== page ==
Separation efficiency of the zigzag channel portion

To investigate the flow rate and bifurcation of outlets to achieve higher separation efficiency of CTCs, 10 and 24 μm polystyrene particles were used to mimic the hydrodynamic behaviors of WBCs and CTCs, respectively, during the ieSCI-chip optimization process (see Supplementary Materials and Methods). The distances between the 10 μm particles and 24 μm particles under different flow rates were analyzed with ImageJ©, as shown in Fig. 3a. Under a low Reynolds number condition (Re = 21.1, corresponding to a flow rate of 1 mL/min), the equilibrium positions of the particles were close to each other. When the Reynolds number was increased to 29.6 (corresponding to a flow rate of 1.4 mL/min), the 10 μm particles and 24 μm particles had the largest separation distance, as shown in Fig. 3b and Supplementary Video S1 (online). When the Reynolds number exceeded 33.9 (corresponding to a flow rate of 1.6 mL/min), the 10 μm particles moved toward the outer wall and were difficult to separate. This effect occurred because FD has a dominant effect over FL on small particles in the small semicircular channel. The distribution of particles at position 4 (Fig. 2c) at the four-time points under a flow rate of 1.4 mL/min is shown in Fig. 3c, and it demonstrates that after the fluid in the chip becomes steady, the large particles (24 μm) flow near the center of the channel, while the small particles (10 μm) are closer to the inner channel wall and are very stable. The particles that streamed from each outlet under the 1.4 mL/min flow rate were collected and analyzed by flow cytometry to quantify the separation efficiency (Fig. 3d). The purities of the particles in the inner outlet (mainly 10 μm particles) and the outer outlet (mainly 24 μm particles) were 100 and 85%, respectively (Fig. 3e).

Fig. 3: CTC separation performance of the zigzag channel portion alone.
figure 3

a Relationship of flow rates and equilibrium positions with respect to the inner channel wall for 10 and 24 μm PS particles. The particle data shown in the figure were acquired from three independent experiments. The flow rate selected for subsequent experiments is shown in the red rectangle. b High-speed microscopy images acquired at the bifurcations indicate the separation of the 10 and 24 μm PS particles (a video is available as SI movie 1). c Distribution of particles at position 4 at four-time points under a flow rate of 1.4 mL/min, demonstrating that the large particles (24 μm; three representative 24 μm PS particles captured in these time-series images are annotated with numbers and shown in the dotted circles.) flow near the center of the channel, while the small particles (10 μm) flow alongside the wall of the channel. d Scatter plots of flow cytometry results showing the proportions of particles (10 and 24 μm) in the initial sample, inner outlet, and outer outlet. The gates were drawn using pure particle samples to discriminate particles of different sizes. e Particle size distribution in each outlet. The data were presented as the mean ± SD (SD, standard deviation, n = 3) values. f High-speed microscopy images acquired at the bifurcations indicate the separation of WBCs and MCF-7 cells (a video is available as SI movie 1). g Scatter plots of flow cytometry results showing the compositions of cells collected from the initial sample, inner outlet, and outer outlet. h Purity of cells in each outlet. The data were presented as the mean ± SD values (n = 6)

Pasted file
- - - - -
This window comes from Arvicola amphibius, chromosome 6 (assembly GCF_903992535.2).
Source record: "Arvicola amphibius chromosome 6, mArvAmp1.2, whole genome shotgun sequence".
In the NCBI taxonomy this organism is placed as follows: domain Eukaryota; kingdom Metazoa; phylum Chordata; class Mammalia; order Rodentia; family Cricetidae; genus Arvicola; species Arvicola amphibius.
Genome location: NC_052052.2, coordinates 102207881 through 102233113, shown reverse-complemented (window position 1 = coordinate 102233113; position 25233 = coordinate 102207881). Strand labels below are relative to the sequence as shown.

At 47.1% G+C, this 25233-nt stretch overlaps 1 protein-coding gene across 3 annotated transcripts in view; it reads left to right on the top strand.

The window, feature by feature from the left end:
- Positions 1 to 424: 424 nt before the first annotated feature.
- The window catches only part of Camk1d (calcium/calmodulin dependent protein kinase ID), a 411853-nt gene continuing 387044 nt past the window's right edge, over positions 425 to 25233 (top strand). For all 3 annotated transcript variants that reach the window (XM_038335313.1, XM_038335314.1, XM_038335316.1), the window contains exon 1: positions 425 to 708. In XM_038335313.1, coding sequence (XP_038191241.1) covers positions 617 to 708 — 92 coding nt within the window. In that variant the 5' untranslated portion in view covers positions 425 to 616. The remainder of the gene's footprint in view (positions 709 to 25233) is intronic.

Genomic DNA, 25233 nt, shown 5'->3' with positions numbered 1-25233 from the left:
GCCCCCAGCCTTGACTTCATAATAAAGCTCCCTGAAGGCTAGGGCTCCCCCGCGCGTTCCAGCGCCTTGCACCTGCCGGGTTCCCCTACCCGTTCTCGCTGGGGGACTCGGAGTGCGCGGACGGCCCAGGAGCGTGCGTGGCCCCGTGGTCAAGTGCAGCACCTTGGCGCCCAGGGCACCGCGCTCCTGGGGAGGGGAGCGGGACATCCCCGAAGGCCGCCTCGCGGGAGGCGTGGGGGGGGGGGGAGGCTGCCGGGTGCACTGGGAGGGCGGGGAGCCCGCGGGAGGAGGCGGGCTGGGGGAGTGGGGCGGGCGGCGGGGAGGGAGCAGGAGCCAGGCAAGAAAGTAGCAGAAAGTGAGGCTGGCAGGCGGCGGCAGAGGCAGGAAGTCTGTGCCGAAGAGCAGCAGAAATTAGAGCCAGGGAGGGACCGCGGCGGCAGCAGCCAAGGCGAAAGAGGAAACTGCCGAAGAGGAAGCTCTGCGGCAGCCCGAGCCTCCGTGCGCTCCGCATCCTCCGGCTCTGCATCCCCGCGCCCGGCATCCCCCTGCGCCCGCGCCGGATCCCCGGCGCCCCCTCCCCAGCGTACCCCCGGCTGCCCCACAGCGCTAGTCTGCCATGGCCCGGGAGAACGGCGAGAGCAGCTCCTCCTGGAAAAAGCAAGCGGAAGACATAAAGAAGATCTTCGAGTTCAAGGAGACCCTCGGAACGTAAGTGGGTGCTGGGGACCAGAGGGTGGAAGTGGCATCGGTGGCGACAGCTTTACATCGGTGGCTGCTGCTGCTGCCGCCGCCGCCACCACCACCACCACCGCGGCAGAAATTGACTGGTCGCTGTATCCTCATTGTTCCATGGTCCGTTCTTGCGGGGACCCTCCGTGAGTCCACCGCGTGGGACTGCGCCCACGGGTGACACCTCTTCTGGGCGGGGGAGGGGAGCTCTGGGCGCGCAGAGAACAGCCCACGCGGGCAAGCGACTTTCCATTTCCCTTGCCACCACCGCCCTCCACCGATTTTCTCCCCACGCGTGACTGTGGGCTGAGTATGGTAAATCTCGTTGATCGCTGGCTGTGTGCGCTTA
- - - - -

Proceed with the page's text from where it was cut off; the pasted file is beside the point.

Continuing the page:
A cell sample containing mixed WBCs and MCF-7 cells at a ratio of 10:1 was then injected into the chip at 1.4 mL/min to evaluate the cell separation capacity of the chip. The cells demonstrated equilibrium positions similar to those of the particles (Fig. 3f and Supplementary Video S2 online). Cells were collected from each outlet and analyzed using flow cytometry (Fig. 3g). The purity of MCF-7 cells in the outer outlet was lower than 70% (Fig. 3h), which was lower than that of the polystyrene particles obtained in the above simulation process. This is probably due to the size overlap between CTCs and WBCs, as indicated in the scatter plot in Supplementary Fig. S4 (online).